T2w 3D SPACE Images (Figure 1) shows the typical anatomical images of the injured (left side) and healthy (right side) rat kidneys. The injured kidney atropied after more than one month and its apperance in T2 weighted images changed compared to the healthy kidney, demonstrating the progression of fibrosis. As shown in Table 1 , the T2* values were similar in both healthy and injured kidneys at early time points , whereas significantly decreased T2* values were observed in injured kidney at late time points (p = 0.017). Table 1 also shows significant differences in IVIM Df and Pf values. It appears that the IVIM for injured kidney at early time points is significantly different from healthy kidney (p=0.0122 for Df and 0.0022 for Pf, respectively) and late stage (p=0.044 for Df and 0.0002 for Pf, respectively). However, although we could detect T1ρ increase in the injured kidney, compared to the healthy kidney between the early and late stages, there was no significant difference between healthy vs injured (p=0.8414/0.3734) and early vs late (p=0.1625) for T1p. For the muscle ROIs, there was always no significant difference between early vs. late time points for all three imaging studies.


In this limited pilot study we demonstrated the feasibility of performing high quality quantitative functional imaging in the rat kidney using dedicated imaging coils and advanced imaging techniques originally developed for human applications. The results obtained in this study demonstrate statistically significant changes in multiple MRI derived measures of tissue physiology (T2*, Df, Pf) at both early and late time points following an ischemia/reperfusion intervention. However, we did not observe any significant differences in the data generated using the T1p method. These preliminary results suggest that multiple MRI derived parameters have the potential to provide important information about changes in kidney function shortly after an initial insult and during the progression of kidney disease and increasing levels of fibrotic burden. The sample size of this study was very small and further studies are warranted to confirm these initial observations and establish the utility of MRI derived parameters as biomarkers of kidney disease and disease progression over time.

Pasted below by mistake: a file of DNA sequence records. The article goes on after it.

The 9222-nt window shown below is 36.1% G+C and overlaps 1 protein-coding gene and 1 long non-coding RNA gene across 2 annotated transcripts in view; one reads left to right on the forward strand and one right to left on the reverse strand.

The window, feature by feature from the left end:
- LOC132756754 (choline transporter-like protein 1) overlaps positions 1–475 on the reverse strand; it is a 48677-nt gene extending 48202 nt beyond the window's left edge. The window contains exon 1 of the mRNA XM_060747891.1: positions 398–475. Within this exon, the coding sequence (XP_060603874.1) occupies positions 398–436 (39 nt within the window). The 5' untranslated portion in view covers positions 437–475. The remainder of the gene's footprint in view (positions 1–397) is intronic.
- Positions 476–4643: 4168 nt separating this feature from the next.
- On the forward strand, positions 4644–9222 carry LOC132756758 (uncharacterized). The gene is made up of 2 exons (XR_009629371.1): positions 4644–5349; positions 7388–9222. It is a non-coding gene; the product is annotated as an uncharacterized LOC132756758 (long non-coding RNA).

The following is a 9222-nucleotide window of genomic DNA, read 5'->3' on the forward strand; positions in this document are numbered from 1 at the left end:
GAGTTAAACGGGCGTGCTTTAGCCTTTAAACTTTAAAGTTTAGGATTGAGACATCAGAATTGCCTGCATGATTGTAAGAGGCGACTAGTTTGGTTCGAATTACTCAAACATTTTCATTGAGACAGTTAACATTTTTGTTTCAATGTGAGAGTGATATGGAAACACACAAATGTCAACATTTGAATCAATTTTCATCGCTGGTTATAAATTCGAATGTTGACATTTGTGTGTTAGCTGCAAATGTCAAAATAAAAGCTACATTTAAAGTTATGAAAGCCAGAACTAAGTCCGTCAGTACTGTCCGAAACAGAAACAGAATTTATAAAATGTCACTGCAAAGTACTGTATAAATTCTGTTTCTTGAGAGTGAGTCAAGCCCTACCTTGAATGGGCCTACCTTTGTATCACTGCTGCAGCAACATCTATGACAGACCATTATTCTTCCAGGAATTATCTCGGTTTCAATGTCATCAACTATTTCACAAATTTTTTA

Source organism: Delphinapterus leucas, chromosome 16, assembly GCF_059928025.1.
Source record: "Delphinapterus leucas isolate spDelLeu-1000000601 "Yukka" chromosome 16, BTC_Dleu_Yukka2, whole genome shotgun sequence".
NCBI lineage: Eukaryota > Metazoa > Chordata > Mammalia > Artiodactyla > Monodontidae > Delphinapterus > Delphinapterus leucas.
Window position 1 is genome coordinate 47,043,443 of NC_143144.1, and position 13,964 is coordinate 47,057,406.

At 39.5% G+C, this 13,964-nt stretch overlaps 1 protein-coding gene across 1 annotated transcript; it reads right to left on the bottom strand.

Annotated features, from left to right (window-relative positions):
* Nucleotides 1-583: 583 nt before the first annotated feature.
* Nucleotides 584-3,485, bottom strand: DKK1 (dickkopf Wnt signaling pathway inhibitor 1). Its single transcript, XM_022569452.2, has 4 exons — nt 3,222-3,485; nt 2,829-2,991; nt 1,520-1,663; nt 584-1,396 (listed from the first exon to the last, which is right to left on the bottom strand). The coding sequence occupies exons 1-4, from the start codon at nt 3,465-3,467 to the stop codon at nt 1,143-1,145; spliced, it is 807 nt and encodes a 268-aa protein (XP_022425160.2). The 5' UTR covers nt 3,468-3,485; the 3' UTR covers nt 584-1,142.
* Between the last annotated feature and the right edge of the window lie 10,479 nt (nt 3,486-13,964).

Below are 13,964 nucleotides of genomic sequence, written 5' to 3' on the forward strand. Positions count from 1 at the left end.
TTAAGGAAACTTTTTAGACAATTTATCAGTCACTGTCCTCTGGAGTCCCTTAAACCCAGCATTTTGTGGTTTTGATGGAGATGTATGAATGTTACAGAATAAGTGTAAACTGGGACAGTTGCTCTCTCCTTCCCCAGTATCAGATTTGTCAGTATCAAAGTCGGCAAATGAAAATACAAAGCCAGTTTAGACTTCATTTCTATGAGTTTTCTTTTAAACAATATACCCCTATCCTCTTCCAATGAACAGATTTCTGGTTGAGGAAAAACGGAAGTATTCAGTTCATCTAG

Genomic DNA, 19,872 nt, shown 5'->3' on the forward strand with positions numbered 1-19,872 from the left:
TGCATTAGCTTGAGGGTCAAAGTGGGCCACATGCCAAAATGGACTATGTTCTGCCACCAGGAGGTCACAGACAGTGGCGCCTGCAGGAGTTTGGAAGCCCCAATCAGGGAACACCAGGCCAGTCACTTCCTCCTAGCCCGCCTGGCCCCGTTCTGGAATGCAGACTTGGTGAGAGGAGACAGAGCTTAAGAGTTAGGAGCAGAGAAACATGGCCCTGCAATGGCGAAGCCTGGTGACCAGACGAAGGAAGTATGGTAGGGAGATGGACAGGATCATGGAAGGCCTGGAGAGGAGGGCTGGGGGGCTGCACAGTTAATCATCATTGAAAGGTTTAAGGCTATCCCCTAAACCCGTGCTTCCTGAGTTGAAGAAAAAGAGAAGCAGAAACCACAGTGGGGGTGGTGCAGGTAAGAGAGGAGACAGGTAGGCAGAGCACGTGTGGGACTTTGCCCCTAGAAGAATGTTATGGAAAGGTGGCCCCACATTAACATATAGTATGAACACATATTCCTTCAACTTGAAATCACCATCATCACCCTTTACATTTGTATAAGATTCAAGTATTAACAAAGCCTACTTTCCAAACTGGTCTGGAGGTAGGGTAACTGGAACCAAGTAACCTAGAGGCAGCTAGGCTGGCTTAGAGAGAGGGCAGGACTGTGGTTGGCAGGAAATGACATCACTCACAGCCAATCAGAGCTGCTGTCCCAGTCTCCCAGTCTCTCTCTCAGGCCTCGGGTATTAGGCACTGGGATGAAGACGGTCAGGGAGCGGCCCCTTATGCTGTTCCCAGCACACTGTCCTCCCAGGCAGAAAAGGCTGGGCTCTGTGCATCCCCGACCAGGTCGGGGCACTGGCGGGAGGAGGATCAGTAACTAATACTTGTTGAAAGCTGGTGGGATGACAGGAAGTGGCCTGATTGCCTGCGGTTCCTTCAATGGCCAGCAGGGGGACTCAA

These findings suggest that the results of IVIM, T2*, and T1p are comparable to the published results[2-4]. Further investigations are needed to improve the T1p method. These techniques may be useful for monitoring changes in kidney physiology associated with kidney disease or injury.


No acknowledgement found.


1. Inoue T, et al. Noninvasive evaluation of kidney hypoxia and fibrosis using magnetic resonance imaging. J Am Soc Nephrol. 2011 Aug;22(8):1429-34.

2. Li LP, et al. Evaluation of intrarenal oxygenation in iodinated contrast-induced acute kidney injury-susceptible rats by blood oxygen level-dependent magnetic resonance imaging. Invest Radiol. 2014 Jun;49(6):403-10

3. Wang YX, et al. T1rho MR imaging is sensitive to evaluate liver fibrosis: an experimental study in a rat biliary duct ligation model. Radiology. 2011 Jun;259(3):712-9

4. Wu HH, et al. Monitoring the progression of renal fibrosis by T2-weighted signal intensity and diffusion weighted magnetic resonance imaging in cisplatin induced rat models. Chin Med J (Engl). 2015 Mar 5;128(5):626-31


Figure 1: T2w 3D SPACE Images, which shows anatomical images of the obstructed (left side) and healthy (right side) rat kidneys.

Figure 2: T1p mapping (left) and T2* mapping (right) at late stage

Table 1: List of the T2*, T1p and IVIM results, and the statistical analysis between early and late and between injured and healthy (p value < 0.05 statistically significant.)

Proc. Intl. Soc. Mag. Reson. Med. 24 (2016)